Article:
ISTANBUL — Turkey is seeking new defense suppliers and partners in countries from South Korea to Ukraine to overcome “tacit and implicit embargoes” from allies in the West.
Defense News reported that Turkey’s armored vehicle producer BMC, which is developing a project to build the Altay battle tank, has signed preliminary deals with South Korea’s Doosan Group and S&T Dynamics to buy their engine and transmission system.
The Altay tank project has been significantly delayed by a lack of critical technology such as the engine and transmission systems. Turkey had previously contacted South Korean companies to provide such technology to no avail then.
Ankara had also approached Germany’s MTU for engine supplies and RENK for transmission systems but failed to clinch a deal due to Berlin’s restrictions on arms exports to Turkey on account of its military intervention in Syria.
Defense News reported that to circumvent Germany’s restrictions on exports to the country, South Korean companies will localize production of some of the South Korean power pack system, which includes German parts.
In 2013, Turkey also approached the Japanese government and Mitsubishi Heavy Industries to help it develop the Altay tank.
However, Turkey insisted on retaining rights to export the tank to friendly countries such as Azerbaijan and Pakistan, which would breach Japan’s principles on defense equipment exports, and as such, negotiations ultimately ended in failure.
Turkey has the second largest army in NATO after the U.S. and the country is becoming increasingly assertive in its foreign policy and is not afraid to wield its military power. Its army has been engaging in Syria, Libya, Iraq and more recently in the Turkic state of Azerbaijan through the supply of heavy arms and military training. Ankara’s navy is also facing off European Union member states Greece and Cyprus over maritime boundary disputes.
Furthermore, Turkey is increasingly at odds with its NATO ally the U.S. due to Ankara’s decision to procure the advanced Russian missile defense system, S400s, after abandoning a Chinese option.
The U.S. slapped minor sanctions in December on Turkey’s top defense procurement and development body, the Presidency of Defense Industries, and its top executives. At this point, Washington had already kicked Turkey out from its stealth fighter jet program, for F-35s, over the same matter.
Since 2018, the U.S. has also been blocking engine exports to Turkey over its $1.5 billion deal to supply Pakistan with military helicopters that it had jointly developed with an Italian defense company.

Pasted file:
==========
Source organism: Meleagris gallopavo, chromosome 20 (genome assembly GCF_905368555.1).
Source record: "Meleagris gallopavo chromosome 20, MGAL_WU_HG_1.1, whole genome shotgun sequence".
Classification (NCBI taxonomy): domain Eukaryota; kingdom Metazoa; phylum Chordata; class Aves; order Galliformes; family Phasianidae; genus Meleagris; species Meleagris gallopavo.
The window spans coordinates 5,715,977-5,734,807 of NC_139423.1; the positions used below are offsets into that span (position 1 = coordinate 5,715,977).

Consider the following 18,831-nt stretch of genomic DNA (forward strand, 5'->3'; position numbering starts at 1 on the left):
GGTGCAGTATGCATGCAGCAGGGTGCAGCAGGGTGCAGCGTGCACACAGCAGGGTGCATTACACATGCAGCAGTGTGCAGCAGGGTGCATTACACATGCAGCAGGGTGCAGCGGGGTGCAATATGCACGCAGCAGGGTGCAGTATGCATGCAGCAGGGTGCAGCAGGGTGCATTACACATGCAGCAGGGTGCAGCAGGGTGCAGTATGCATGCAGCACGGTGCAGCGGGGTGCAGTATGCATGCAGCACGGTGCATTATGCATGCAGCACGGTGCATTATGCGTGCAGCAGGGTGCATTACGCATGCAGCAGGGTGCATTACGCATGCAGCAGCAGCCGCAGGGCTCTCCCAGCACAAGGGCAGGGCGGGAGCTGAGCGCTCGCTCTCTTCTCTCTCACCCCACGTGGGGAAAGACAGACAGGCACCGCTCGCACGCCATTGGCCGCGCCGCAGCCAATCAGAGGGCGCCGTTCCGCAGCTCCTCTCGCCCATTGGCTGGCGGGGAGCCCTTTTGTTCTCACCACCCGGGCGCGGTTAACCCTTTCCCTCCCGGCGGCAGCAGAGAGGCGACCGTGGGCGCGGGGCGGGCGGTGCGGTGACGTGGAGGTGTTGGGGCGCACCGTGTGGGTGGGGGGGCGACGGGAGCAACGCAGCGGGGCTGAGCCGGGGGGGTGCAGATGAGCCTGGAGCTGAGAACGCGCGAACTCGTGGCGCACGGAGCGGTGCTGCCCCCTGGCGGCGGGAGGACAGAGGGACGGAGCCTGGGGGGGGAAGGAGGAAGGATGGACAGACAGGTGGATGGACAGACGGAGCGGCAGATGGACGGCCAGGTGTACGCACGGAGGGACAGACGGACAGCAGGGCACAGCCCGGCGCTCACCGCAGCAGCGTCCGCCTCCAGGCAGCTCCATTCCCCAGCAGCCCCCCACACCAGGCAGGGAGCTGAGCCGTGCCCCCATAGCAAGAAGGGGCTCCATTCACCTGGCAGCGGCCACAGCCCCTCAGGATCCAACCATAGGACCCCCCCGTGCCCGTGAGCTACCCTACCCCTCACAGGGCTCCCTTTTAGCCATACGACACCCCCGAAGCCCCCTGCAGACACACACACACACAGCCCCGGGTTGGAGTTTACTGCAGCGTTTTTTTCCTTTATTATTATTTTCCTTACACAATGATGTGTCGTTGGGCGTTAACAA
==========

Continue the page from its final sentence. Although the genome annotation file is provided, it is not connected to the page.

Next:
President Recep Tayyip Erdogan’s spokesperson Ibrahim Kalin told Bloomberg this month, “This (U.S. blocking) will probably cause the tender to be won by China and U.S. will be the loser.”
Turkish Defense Minister Hulusi Akar told local media at the end of February, “Allies and friends insist on somehow not to give us the material which we already paid for.”
According to defense industry analyst Arda Mevlutoglu, U.S. sanctions will have a large impact on the Turkish defense industry.
“Now there is a risk that Western defense companies might refrain from doing business with Turkey,” Mevlutoglu said. “It might not be easy to find alternatives in the short run… The sector will face serious damage.”
Bloomberg also reported this month that Turkey is in talks with Pakistan to cooperate on manufacturing fighter jet and missile defense systems, using Chinese designs. It is unclear if the talks had advanced to the point of seeking Beijing’s consent to use its defense technology.
After the U.S. denied the sale of military drones to Turkey, Ankara developed its own versions which are now used in Libya, Syria and in the Azerbaijan-Armenia conflict. Ankara has also recently sold those drones to Ukraine, a move that has ruffled the feathers of Russia.
Ukraine has a Soviet legacy of producing helicopters, aircraft and cruise missile engines. Turkey is also counting on Ukrainian cooperation on engine and transmission production for its defense projects.
Turkish unmanned aerial vehicle producer Baykar Defense will deliver to the army this year its next-generation armed drone equipped with Ukrainian twin turboprop engines, a significant upgrade of its existing model.
Due to the use of Turkish drones in the Armenia-Azerbaijan conflict last year, the Canadian government has announced the suspension of export permits for drone-related components to Turkey. Canadian companies have been providing engine, drone optics and laser targeting systems.
Can Kasapoglu, security and defense program director at Turkey’s Center for Economics and Foreign Policy Studies, said: “As seen in the Canada case, Turkey is facing unacceptable reaction from its NATO allies, so the country is turning to alternatives to generate technology transfer and co-production options. Yet, high-end defense technology transfer is a geopolitical issue with critical importance and there is no easy way forward.”